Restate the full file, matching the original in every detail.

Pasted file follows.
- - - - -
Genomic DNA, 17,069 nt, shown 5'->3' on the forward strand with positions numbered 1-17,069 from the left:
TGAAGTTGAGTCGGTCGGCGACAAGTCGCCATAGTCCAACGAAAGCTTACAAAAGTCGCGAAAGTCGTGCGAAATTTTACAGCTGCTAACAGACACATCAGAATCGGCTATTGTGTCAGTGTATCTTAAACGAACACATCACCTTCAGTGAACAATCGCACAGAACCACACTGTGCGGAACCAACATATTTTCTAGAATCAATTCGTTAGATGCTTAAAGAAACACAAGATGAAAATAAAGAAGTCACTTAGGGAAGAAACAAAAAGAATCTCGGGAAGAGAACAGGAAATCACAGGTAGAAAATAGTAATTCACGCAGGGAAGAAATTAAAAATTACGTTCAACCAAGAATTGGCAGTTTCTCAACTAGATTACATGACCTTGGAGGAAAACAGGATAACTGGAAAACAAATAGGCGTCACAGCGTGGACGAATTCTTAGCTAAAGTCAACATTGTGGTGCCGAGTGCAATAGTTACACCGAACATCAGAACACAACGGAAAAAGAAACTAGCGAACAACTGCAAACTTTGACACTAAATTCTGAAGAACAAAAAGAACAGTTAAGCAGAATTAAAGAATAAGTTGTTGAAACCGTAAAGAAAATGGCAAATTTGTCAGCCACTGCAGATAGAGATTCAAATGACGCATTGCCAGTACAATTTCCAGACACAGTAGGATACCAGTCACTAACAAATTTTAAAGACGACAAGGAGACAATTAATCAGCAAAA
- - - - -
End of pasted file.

Genomic DNA, 17,069 nt, shown 5'->3' on the forward strand with positions numbered 1-17,069 from the left:
TGAAGTTGAGTCGGTCGGCGACAAGTCGCCATAGTCCAACGAAAGCTTACAAAAGTCGCGAAAGTCGTGCGAAATTTTACAGCTGCTAACAGACACATCAGAATCGGCTATTGTGTCAGTGTATCTTAAACGAACACATCACCTTCAGTGAACAATCGCACAGAACCACACTGTGCGGAACCAACATATTTTCTAGAATCAATTCGTTAGATGCTTAAAGAAACACAAGATGAAAATAAAGAAGTCACTTAGGGAAGAAACAAAAAGAATCTCGGGAAGAGAACAGGAAATCACAGGTAGAAAATAGTAATTCACGCAGGGAAGAAATTAAAAATTACGTTCAACCAAGAATTGGCAGTTTCTCAACTAGATTACATGACCTTGGAGGAAAACAGGATAACTGGAAAACAAATAGGCGTCACAGCGTGGACGAATTCTTAGCTAAAGTCAACATTGTGGTGCCGAGTGCAATAGTTACACCGAACATCAGAACACAACGGAAAAAGAAACTAGCGAACAACTGCAAACTTTGACACTAAATTCTGAAGAACAAAAAGAACAGTTAAGCAGAATTAAAGAATAAGTTGTTGAAACCGTAAAGAAAATGGCAAATTTGTCAGCCACTGCAGATAGAGATTCAAATGACGCATTGCCAGTACAATTTCCAGACACAGTAGGATACCAGTCACTAACAAATTTTAAAGACGACAAGGAGACAATTAATCAGCAAAA